The Stability of Mixed Income Neighborhoods in America
AbstractWhether people of differing types can live happily together is one of the most important social and political questions concerning urban areas. From a variety of theoretical perspectives, such mixing seems extremely unlikely. While the theoretical result seems well supported in the context of race, the evidence for income mixing is much less stark. Compared to the strict segregation predicted by the models (and embodied in the context of race), Americans live in economically diverse neighborhoods. While this has lead to some further theoretical experiments, the stability of this mixing has never been addressed as an empirical matter. It would be naïve to look at cross-sectional snapshots of income mixing as representing stable situations, since neighborhood change is a prevalent feature of American urban economies. This paper sketches out the empirical implications of slow transition towards the predicted equilibrium, and tests those implications. It is the first paper to directly evaluate the persistence and stability of mixed-income communities. The results are supportive of the three models of income segregation: income mixing appears to be unstable, although the adjustment process is slow. This work is of especial importance due to the focus mixed-income communities receive in the urban planning and policy.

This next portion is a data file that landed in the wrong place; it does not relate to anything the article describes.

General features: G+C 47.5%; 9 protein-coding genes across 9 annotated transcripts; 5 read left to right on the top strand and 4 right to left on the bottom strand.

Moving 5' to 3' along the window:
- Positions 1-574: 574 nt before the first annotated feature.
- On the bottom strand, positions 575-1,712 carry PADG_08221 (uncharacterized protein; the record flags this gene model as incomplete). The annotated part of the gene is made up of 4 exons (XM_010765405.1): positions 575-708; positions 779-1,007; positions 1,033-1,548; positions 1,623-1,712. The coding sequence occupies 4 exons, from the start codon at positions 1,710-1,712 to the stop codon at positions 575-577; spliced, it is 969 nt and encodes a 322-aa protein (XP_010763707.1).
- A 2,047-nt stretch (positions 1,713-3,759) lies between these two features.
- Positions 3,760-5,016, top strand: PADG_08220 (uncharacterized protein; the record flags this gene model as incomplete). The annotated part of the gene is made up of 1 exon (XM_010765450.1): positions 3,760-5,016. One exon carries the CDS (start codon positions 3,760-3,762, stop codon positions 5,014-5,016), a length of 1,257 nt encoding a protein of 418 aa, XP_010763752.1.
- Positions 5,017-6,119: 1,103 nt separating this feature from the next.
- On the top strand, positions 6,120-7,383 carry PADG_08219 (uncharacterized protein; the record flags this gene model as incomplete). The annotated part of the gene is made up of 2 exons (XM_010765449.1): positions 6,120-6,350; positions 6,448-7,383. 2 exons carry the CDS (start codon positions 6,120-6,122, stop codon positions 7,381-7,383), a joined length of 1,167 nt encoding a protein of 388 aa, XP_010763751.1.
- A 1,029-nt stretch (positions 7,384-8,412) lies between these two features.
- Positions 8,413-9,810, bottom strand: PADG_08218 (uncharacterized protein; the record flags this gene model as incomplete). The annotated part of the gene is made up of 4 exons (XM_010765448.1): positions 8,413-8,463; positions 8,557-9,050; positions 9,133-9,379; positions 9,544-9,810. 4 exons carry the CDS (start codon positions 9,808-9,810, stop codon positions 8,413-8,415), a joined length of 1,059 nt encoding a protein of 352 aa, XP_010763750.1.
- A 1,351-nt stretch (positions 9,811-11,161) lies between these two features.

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Bibliographic InfoPaper provided by Institute for the Study of Labor (IZA) in its series IZA Discussion Papers with number 3370.
Length: 61 pages
Date of creation: Feb 2008
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Find related papers by JEL classification:
- R14 - Urban, Rural, Regional, Real Estate, and Transportation Economics - - General Regional Economics - - - Land Use Patterns
- R2 - Urban, Rural, Regional, Real Estate, and Transportation Economics - - Household Analysis
- R11 - Urban, Rural, Regional, Real Estate, and Transportation Economics - - General Regional Economics - - - Regional Economic Activity: Growth, Development, Environmental Issues, and Changes
- R31 - Urban, Rural, Regional, Real Estate, and Transportation Economics - - Real Estate Markets, Spatial Production Analysis, and Firm Location - - - Housing Supply and Markets
- N9 - Economic History - - Regional and Urban History
- O2 - Economic Development, Technological Change, and Growth - - Development Planning and Policy
This paper has been announced in the following NEP Reports:
- NEP-ALL-2008-03-15 (All new papers)
- NEP-GEO-2008-03-15 (Economic Geography)
- NEP-URE-2008-03-15 (Urban & Real Estate Economics)
Please report citation or reference errors to , or , if you are the registered author of the cited work, log in to your RePEc Author Service profile, click on "citations" and make appropriate adjustments.:
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